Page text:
Automotive Art 11 – Porsche 356

Do you know Erwin Komenda? He designed classics like the Porsche 356 and will be introduced to us this time by Bill Pack.

Welcome back to a new part of our monthly Automotive Art section with photographer and light artisan Bill Pack. He puts a special spotlight onto the design of classic and vintage cars and explains his interpretation of the styling ideas with some interesting pictures he took in his own style. The November issue features the Porsche 356 that kickstarted the sports car manufacturer from Stuttgart Zuffenhausen.

Into The Mind Of The Designer – by Bill Pack

It is easy to learn lots of facts and information about any automotive designer. We learn what great shops they worked for, what model of cars they designed and the innovations they have brought to the industry. We know about them, but we do not know them. With my imagery I attempted to get into the soul and spirit of the designer. By concentrating on specific parts of the car and using my lighting technique, I attempt to highlight the emotional lines of the designer.

Porsche 356 – Designed by Erwin Komenda

’20 Feet From Stardom’, this phrase describes the life of Erwin Komenda who developed the body of the Volkswagen Beetle and the most important three number sets in history: 356, 550, 901 and the lightweight fiberglass body of the 904. Yet history doesn’t readily reflect this information. Why?

Erwin was born on April 6, 1904 in Jauern am Semmering, Austria. His father was the technical director for the first power station in Semmering and Weyer – Enns, where the family relocated in 1913.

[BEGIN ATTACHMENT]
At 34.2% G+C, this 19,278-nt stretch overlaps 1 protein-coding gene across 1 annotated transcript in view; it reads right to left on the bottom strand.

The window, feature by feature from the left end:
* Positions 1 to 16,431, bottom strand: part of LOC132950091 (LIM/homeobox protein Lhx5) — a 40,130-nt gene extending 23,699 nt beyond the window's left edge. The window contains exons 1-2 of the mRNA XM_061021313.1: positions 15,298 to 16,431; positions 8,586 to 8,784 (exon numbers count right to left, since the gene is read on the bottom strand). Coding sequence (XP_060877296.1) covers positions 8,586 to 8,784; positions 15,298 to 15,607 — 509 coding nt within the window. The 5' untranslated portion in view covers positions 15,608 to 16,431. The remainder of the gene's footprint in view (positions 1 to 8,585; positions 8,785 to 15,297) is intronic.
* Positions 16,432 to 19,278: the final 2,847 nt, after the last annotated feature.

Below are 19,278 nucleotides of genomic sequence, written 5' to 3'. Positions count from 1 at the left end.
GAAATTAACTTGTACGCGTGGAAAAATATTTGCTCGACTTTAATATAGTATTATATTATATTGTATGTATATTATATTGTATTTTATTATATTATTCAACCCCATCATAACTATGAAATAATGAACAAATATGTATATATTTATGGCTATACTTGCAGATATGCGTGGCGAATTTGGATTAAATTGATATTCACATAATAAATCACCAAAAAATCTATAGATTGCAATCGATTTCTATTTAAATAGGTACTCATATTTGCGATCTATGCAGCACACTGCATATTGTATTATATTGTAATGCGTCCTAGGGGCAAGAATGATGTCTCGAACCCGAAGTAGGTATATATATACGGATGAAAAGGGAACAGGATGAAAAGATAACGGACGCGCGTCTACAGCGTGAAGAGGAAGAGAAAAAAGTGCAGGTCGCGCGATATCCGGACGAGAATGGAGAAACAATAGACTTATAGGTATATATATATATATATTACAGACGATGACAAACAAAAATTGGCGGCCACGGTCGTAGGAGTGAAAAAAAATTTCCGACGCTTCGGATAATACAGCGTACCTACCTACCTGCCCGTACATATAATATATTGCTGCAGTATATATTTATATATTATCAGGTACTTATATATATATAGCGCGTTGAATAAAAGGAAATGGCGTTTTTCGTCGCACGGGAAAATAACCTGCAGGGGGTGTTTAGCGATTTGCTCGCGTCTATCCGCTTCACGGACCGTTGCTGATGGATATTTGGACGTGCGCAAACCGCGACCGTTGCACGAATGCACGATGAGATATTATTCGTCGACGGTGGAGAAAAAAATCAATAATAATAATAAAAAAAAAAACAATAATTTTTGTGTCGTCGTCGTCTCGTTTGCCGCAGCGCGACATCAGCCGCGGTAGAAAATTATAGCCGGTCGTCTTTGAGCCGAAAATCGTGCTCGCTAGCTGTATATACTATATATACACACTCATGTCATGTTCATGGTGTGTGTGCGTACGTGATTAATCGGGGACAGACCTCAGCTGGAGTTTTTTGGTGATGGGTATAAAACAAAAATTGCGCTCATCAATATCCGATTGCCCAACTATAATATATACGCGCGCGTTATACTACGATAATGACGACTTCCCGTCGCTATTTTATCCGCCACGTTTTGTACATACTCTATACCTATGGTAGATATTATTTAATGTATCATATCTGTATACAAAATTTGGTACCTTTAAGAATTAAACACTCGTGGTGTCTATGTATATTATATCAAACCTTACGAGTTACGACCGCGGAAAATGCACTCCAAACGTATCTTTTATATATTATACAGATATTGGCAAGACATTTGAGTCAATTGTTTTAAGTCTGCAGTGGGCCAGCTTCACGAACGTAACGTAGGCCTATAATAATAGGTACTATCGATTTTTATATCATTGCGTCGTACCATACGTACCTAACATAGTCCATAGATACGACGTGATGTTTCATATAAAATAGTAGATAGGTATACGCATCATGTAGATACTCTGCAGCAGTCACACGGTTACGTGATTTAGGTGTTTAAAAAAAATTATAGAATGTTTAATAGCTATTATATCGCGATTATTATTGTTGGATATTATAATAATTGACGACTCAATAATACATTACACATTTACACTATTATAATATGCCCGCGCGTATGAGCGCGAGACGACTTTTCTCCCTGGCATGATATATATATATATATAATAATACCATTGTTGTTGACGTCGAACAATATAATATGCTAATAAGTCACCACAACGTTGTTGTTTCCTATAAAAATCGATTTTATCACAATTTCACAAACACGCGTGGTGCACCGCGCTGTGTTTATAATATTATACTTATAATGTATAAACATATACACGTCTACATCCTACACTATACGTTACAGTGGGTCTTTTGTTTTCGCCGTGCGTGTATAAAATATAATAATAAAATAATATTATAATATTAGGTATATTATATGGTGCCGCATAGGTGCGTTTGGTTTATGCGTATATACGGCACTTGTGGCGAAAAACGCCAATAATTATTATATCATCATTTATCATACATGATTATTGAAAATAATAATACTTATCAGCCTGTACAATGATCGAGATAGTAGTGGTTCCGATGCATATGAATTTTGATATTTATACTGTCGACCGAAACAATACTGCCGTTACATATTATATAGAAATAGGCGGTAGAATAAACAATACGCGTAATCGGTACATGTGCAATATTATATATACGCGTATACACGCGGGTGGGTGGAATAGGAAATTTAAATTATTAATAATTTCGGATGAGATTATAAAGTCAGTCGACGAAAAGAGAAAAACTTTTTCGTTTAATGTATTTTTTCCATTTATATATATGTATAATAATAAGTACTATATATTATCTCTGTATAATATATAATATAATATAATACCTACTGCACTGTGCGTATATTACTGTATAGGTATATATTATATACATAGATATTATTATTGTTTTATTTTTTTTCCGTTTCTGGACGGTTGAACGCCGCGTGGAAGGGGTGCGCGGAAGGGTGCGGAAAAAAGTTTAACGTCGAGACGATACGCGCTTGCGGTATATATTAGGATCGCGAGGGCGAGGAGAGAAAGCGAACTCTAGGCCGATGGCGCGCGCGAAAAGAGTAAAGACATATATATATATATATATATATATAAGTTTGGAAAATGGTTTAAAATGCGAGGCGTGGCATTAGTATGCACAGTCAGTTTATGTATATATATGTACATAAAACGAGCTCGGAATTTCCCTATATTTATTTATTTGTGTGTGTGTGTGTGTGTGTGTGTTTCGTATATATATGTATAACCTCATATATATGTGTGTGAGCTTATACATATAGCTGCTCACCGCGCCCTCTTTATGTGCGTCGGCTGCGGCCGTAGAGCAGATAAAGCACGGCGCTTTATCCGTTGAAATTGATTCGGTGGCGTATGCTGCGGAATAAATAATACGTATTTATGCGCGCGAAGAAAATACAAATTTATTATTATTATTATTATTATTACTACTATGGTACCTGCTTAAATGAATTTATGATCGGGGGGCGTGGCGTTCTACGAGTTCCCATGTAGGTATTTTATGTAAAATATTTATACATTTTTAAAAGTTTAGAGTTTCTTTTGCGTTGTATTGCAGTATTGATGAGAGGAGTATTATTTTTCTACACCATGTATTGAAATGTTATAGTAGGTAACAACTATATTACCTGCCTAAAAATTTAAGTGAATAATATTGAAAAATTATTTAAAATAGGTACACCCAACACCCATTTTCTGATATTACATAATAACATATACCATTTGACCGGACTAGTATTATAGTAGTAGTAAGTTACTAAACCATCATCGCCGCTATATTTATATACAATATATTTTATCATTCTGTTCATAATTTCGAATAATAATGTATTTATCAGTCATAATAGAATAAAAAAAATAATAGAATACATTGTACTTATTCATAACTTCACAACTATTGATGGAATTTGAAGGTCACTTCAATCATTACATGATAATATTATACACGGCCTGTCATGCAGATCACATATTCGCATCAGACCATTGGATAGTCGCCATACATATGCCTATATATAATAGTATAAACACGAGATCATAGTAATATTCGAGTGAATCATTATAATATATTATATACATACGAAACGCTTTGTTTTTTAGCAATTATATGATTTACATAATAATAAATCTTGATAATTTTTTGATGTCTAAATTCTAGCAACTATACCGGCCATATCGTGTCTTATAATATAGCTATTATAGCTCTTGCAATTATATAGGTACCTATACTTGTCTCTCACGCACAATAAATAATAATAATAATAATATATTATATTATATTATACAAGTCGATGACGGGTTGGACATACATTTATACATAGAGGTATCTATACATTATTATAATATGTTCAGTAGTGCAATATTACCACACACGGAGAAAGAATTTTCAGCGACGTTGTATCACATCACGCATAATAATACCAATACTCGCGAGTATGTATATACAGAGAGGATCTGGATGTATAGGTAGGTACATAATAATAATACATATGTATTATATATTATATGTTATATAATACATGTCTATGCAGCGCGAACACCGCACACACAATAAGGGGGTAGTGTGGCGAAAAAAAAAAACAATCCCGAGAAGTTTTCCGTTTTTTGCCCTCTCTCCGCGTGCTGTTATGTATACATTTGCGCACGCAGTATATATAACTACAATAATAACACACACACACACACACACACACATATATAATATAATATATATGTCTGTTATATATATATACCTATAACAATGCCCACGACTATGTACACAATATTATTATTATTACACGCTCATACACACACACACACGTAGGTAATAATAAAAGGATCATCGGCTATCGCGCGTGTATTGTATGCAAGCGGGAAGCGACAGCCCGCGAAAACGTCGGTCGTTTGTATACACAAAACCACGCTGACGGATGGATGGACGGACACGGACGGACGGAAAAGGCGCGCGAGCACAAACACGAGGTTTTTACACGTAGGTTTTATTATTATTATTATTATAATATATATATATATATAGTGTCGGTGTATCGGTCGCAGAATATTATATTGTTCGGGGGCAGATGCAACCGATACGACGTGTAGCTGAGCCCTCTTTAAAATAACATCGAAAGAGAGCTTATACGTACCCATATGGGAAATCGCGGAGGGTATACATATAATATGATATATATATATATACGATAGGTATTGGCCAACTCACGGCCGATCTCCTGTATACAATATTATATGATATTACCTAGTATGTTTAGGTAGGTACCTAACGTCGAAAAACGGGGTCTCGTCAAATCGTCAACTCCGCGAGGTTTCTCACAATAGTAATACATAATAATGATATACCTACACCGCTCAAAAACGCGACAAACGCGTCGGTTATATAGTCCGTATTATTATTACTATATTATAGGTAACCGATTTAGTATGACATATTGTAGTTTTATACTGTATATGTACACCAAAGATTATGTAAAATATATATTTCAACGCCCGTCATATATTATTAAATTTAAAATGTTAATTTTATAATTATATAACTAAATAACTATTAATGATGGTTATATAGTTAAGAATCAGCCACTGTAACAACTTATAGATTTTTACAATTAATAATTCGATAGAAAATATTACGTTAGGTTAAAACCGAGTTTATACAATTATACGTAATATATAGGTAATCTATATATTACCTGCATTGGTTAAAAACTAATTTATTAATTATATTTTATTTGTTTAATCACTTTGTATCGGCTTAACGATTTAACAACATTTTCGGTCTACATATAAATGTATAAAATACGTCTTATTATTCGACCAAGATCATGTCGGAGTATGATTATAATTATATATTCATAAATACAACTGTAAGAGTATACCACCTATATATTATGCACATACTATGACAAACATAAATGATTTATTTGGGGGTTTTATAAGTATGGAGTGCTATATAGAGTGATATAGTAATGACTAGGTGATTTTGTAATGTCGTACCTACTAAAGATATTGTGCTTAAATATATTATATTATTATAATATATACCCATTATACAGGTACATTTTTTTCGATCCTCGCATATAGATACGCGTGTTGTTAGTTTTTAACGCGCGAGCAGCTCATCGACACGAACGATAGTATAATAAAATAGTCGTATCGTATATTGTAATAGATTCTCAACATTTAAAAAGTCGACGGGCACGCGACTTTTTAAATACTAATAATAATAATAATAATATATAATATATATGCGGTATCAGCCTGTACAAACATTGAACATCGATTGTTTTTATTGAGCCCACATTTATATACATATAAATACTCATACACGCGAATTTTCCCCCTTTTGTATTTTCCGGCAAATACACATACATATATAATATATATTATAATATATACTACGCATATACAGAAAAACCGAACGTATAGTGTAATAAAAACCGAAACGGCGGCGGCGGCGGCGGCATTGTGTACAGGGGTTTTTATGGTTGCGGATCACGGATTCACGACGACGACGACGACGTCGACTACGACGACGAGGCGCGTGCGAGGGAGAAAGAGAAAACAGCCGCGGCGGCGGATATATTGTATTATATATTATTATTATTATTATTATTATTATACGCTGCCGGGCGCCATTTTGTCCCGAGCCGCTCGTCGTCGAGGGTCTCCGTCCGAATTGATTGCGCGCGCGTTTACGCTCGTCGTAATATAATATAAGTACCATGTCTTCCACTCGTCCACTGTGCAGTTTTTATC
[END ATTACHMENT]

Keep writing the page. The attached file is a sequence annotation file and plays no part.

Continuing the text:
He studied at the higher technical institute for iron processing in Steyr from 1916 to 1920. He made a switch in direction in 1920 and worked as an automotive designer at Wiener Karosseriefabrik. Between 1920 and 1926 Erwin completed a bodywork design course at the Vienna Technological Museum of Trade.

In 1926 Ferdinand Porsche came to Steyr as Technical Director after leaving the Daimler-Benz AG. It was here that Erwin and Ferdinand first met. In 1929 Erwin became the chief designer of the experimental and body development department of Daimler-Benz AG in Sindelfingen, Germany.

Erwin joined forces with Ferdinand Porsche in 1933 as head of the bodyworks department. A position he retained until he passed in 1966. As the new generations of the Porsche family started to rise in the company, a continuously splitting relationship developed between Erwin and the Porsche family. This division was most evident in the development of the 901. Erwin wanted to hold to the lines of the 356 while Butzi Porsche wanted more sporty modern lines. In the end it became a blending of ideas that gave birth to the most famous lines in the automotive world, the 911.

This fraction between Erwin and the Porsche family calumniated with the Porsche PR machine erasing Erwin from famous photographs with Ferdinand and Ferry Porsche. The PR machine has reduced his name from the credit in which he is due from much of Porsche history.

As you view this example of a 1962 Porsche 356 Carrera 2000/GS, get to know and discover Erwin Komenda. The man who drew the famous lines of the 356 and some more Porsche models afterwards.